Ion Devices

Ion Devices

 

(also called gas-discharge devices), vacuum-tube devices whose operation is based on the use of various types of electric discharges in a gas (for example, inert gases or hydrogen) or in metal vapors.

The simplest ion device is a diode whose vessel is filled with an inert gas or mercury vapor. The properties of ion devices are determined by the interaction of the electron flux with the gaseous medium and the electric field between the electrodes (the anode and the thermionic or cold cathode). As they move from the cathode to the anode, the electrons ionize the atoms and molecules of the gas with which they collide; electrons and positively charged ions are formed in the space between the electrodes of the device. As a result of compensation for the space charge of the electrons by the positive ions in an ion device, very high current intensities may be produced at small potential differences (a voltage drop) between the electrodes; this is unattainable in other types of vacuum-tube devices. Additional electrodes, such as grids and secondary anodes, are used to control the moment of appearance of the discharge in the ion device. In most cases electric discharges are accompanied by radiation of light (glow) with a spectral composition characteristic for a given gas. There are more than 50 classes of ion devices, whose operation is based on the use of certain properties of various types of discharge, primarily glow, arc, spark, and corona discharge.

Glow-discharge devices (signal lamps, stabilitron tubes, cold-cathode thyratrons, decatrons, digital indicator lamps, and matrix display panels) constitute the largest and most important group of ion devices. The gas pressure in them is tens of newtons per sq m, the current intensity does not exceed several dozen milliamperes, and their service life is tens of thousands of hours. They have small dimensions and light weight. However, the speed of operation of such devices does not exceed hundreds of microseconds (at an operating frequency of less than 100 kilo-hertz).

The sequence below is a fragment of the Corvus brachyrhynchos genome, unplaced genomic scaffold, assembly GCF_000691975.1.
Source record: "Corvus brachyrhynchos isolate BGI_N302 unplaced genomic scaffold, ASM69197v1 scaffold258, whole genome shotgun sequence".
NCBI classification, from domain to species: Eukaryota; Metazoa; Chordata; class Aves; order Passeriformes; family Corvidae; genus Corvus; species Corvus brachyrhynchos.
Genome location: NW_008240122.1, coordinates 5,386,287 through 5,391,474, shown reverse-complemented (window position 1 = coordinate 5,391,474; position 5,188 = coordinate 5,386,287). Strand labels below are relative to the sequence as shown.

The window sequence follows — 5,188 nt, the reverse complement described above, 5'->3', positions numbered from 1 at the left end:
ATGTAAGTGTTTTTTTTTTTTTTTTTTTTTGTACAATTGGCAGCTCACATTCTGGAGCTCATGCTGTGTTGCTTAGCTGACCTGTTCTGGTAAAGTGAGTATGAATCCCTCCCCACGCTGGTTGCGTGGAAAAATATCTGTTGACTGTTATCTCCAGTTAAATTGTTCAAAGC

In arc-discharge devices, principally with a heated cathode, the gas pressure is tenths of a newton per sq m. Such devices (discharge-tube rectifiers, thyratrons, clipper devices, and taci-trons) have low internal resistance (dozens of ohms), and the voltage drop is 10–20 V (in pulse mode, 100–200 V). Their service life is limited by the gradual erosion of the cathode and the decline in the pressure (hardening) of the filling gas. A liquid mercury cathode (as in mercury valves or ignitrons) is used to increase service life. Devices with such a cathode are able to pass a current of up to several thousand amperes and to withstand an inverse voltage of up to hundreds of kilovolts. There are also arc-discharge devices, called arkatrons, with a self-heating cathode.

In spark-discharge devices, when a voltage exceeding a certain value (the puncture voltage) is fed between two cold metal electrodes, an electric spark arises in the form of a thin, brightly glowing channel that is intricately curved and branched. The gas pressure in such devices is dozens or several hundred kilo-newtons per sq m. Mixtures of inert gases with oxygen, carbon dioxide, and other gases are frequently used. The time required to form a spark discharge is very short (fractions of a nanosecond). The ability of the discharge gap to change its electrical conductivity almost instantaneously within a broad range—the electrical resistance of the interval changes from fractions of an ohm to hundreds of megohms—is used in spark dischargers, both uncontrolled and controlled (trigatrons).

In corona-discharge devices, such as stabilitron tubes, the ionization of the gas takes place in the region of greatest field intensity (the corona region), under the necessary condition of an abrupt nonuniformity of the electric field between the two electrodes (for example, when the electrodes are coaxial). The gas pressure in such devices may be hundreds of newtons per sq m or more. The dependence of current intensity on the voltage applied to the electrodes is a straight line that is nearly parallel to the axis of the currents.

A separate group of ion devices is made up of gas-discharge light sources, most of which are arc-discharge devices that run at high gas pressure (several hundred kilonewtons per sq m); high-intensity lamps; erythemal lamps, which produce strong ultraviolet radiation; and gas lasers (atomic, ionic, and molecular), which are sources of coherent electromagnetic oscillations in the light wavelength band.

There is also a group of ion devices (such as attenuators, phase shifters, and dischargers) whose operation is based on the interaction of a superhigh-frequency field and an ionized region of the gas.

REFERENCES

Kaptsov, N. A. Elektricheskie iavleniia v gazakh i vakuume, 2nd ed. Moscow-Leningrad, 1950.
Vlasov, V. F. Elektronnye i ionnye pribory, 3rd ed. Moscow, 1960.
Genis, A. A., I. L. Gornshtein, and A. V. Pugach. Pribory tleiushchego razriada. Kiev, 1963.
Cherepanov, V. P., V. M. Konevskikh, and V. N. L’vov. Gazorazriadnye stochniki shumov.[Moscow] 1968.
Neale, D. M. Konstruirovanie apparatury na ionnykh priborakh s kholodnym katodom. Moscow, 1968. (Translated from English.)
Cherepanov, V. P., and O. P. Grigor’ev. Vakuumnye i gazorazriadnye ventili. Moscow, 1969.

N. G. KASHNIKOV

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